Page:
Subjective vs. Objective Nursing Data: What’s the Difference?

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Written by
Crystal Shoaie
Reviewed by
Miranda Kay, RN
May 6, 2024

The difference between subjective and objective data is in the source of the information: Subjective data is what the patients tell the nurse about how they feel, and objective data is what the nurse observes and gathers. 

Documenting the patients’ impressions and feelings and rigorous nursing observations enables accurate diagnoses and fosters trust.

Comparing subjective vs. objective data confirms the initial nursing diagnosis or leads to further examination.

What Is Objective Data?

Objective nursing data is information gathered through physical examination, observation, or diagnostic testing. Objective data is measurable and often numerical. For example, nurses’ observations regarding physical findings or patient behaviors, laboratory test results, diagnostic imaging, and vital signs. 

Examples of Objective Data in Nursing

Observed data involving the senses of sight, smell, touch, and hearing:

  • A fruity smell or an odor similar to nail polish remover on a patient’s breath is often an alert to diabetic ketoacidosis (DKA), a severe complication of diabetes.
  • The nurse quickly sees posture, gait, and balance alterations, which can be signs of a neurological disorder, calling for a differential diagnosis.
  • Touch or light palpation often identifies an inguinal hernia as the cause of discomfort or pain.
  • Hearing or listening for signs of health issues usually involves using a stethoscope to detect abnormal heart, lung, abdominal, or vascular sounds, contributing significantly to accurate assessments.

A physical examination in nursing assessment involves the senses and systematic techniques to understand the patient’s health status and spot any potential issues. Physical examinations involve checking the general appearance, including hygiene, behavior, and signs of distress, pallor, jaundice, or abnormal movements. For more details, check out Nursa’s Guide to Head-to-Toe Nursing Assessments.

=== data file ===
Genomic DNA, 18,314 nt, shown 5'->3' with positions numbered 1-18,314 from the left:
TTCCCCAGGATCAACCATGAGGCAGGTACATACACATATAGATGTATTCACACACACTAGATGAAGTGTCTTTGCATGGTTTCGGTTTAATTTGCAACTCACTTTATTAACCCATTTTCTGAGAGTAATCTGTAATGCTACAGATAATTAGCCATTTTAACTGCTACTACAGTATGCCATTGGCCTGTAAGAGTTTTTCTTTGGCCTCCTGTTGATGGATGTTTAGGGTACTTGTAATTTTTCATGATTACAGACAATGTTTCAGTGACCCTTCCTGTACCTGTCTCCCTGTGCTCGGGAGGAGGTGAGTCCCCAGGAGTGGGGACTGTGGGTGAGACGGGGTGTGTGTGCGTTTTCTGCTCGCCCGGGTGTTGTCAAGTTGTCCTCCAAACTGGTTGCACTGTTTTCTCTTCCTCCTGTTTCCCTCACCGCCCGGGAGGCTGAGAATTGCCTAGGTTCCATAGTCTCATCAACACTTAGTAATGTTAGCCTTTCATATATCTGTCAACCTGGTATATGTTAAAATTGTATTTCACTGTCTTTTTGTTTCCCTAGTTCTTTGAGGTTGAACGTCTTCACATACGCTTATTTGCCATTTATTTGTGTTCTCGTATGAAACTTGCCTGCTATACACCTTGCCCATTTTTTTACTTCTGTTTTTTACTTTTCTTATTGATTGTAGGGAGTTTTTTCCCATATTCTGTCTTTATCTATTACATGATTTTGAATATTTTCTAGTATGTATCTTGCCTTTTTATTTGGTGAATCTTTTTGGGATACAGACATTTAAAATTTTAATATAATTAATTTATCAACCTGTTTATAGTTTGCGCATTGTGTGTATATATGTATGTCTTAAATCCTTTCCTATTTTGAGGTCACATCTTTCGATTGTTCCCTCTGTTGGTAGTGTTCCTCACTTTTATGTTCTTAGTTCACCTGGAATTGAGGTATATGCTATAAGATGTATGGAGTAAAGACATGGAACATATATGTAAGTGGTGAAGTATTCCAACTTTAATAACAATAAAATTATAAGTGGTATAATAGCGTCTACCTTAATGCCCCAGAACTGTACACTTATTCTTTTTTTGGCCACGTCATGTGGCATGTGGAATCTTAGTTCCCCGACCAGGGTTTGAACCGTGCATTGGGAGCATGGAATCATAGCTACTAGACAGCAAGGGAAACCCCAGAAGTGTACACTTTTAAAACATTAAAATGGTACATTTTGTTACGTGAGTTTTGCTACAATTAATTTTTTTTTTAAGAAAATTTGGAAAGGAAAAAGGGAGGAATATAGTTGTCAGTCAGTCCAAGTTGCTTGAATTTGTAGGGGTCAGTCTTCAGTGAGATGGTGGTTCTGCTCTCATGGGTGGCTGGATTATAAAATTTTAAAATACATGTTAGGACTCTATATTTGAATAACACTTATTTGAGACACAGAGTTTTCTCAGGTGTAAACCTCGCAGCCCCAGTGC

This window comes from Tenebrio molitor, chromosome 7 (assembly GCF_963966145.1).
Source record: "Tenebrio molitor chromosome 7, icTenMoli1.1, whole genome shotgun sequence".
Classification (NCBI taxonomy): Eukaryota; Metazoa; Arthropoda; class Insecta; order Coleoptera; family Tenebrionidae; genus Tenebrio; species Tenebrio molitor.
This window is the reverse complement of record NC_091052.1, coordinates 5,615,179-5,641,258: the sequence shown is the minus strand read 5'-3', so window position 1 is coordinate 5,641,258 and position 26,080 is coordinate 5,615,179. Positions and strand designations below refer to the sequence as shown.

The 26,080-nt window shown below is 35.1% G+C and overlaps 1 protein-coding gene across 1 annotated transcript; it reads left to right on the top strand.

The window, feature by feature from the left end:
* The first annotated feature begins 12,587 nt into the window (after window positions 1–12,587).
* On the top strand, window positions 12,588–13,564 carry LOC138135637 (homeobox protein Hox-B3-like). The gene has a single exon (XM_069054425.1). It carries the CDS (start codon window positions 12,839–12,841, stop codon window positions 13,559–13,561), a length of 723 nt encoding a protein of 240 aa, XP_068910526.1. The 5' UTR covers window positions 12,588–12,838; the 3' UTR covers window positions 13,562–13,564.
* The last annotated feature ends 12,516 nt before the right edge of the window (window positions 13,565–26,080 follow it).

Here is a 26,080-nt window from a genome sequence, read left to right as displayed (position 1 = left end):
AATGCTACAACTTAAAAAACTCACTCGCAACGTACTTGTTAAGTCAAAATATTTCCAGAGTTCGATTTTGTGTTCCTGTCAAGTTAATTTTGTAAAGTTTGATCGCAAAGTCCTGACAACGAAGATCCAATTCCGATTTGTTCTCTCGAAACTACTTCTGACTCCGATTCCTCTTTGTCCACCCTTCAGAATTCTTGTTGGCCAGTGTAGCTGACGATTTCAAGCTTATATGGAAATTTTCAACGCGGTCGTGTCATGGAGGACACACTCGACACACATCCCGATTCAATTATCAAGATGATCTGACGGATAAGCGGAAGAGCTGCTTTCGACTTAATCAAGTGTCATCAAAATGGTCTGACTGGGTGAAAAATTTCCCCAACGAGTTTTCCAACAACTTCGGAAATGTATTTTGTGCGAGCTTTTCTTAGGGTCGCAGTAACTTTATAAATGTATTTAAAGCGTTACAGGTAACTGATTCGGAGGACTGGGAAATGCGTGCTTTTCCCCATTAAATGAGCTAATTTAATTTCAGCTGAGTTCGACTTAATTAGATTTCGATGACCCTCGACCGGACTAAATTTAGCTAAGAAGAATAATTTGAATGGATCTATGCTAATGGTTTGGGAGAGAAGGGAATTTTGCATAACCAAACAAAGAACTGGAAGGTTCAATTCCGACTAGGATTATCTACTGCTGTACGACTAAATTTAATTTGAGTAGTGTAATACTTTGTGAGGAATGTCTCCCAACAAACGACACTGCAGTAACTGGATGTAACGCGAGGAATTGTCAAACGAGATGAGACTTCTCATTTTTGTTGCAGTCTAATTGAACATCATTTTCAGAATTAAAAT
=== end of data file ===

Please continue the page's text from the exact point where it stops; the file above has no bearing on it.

Diagnostic testing commonly includes complete blood counts, blood glucose tests, lipid profiles, urine analyses, electrocardiograms, and various screenings.

What Is Subjective Data?

Subjective nursing data encompasses the information and impressions the patient, family member, or caregiver shares spontaneously or in response to questions in the initial nursing assessment interview and subsequent conversations. Subjective data is qualitative and non-numerical. Patients’ comments about discomfort, pain, feelings, experiences, or concerns give the nurse clues to psychological, sociological, or physiological issues.

Example of Subjective Data in Nursing

The most common subjective information is pain, which only the patients themselves can feel and cannot objectively measure. To understand the pain level, the nurse often asks the patient to estimate the severity on a scale of one to 10. Pain is an essential alert signal to health issues.

Signs and Symptoms in Healthcare

In healthcare, signs are what the clinician observes, and symptoms refer to what the patient feels. A rash can be felt by the patient and observed by the nurse, but a rash feeling itchy is a subjective symptom that clinicians cannot observe clinically. The nurse will inspect the color, texture, swelling, and fever that can suggest certain viral infections, such as measles or shingles, and other objective signs of bacterial infection, such as red streaks or pus.

The patient will subjectively detect many symptoms or signs, and the healthcare team will detect others objectively. Here are some examples of signs and symptoms:

  • A patient tells the nurse that she has stomach pain—a symptom subjectively perceived by the patient—and the nurse observes abdominal tenderness to palpation in the lower right quadrant. The nurse will record both in the report; additional testing and clinical observation will aid in an accurate diagnosis. Often, nursing notes cover helpful subjective data.
  • In another example, a patient reports dull back pain in the lower lumbar area that worsens when he sits at the computer for an extended period. The nurse observes the patient’s posture and range of motion. The straight leg test shows that pain appears at 30 degrees—objective and numerical information. The test validates the patient’s report, suggesting lumbar spine pathology. 

Pros and Cons of Subjective vs. Objective Data in Nursing

The table below shows some pros and cons of subjective and objective nursing data regarding understanding, patient care plans, advocacy, communication, cultural considerations, and emotional interference. In many cases, the pros of each are complimentary and can integrate into a more complete assessment, or the pros of one can help overcome the cons of the other.

Objective Data Pros and Cons


  • Understanding: Observations are informed by clinical knowledge and expertise.
  • Care plans: Objective nursing data informs an evidence-based diagnosis and care plan based on measurable facts. Such data can offer a baseline to measure and monitor improvement or advances made through treatment.
  • Advocacy: By monitoring objective data, nurses detect changes in the patient’s condition and can advocate for necessary nursing or other interventions based on objective evidence, ensuring patient safety and quality care.
  • Communication and trust: Gathering subjective data helps establish communication and trust in the nurse-patient relationship, which favors patient compliance and outcomes.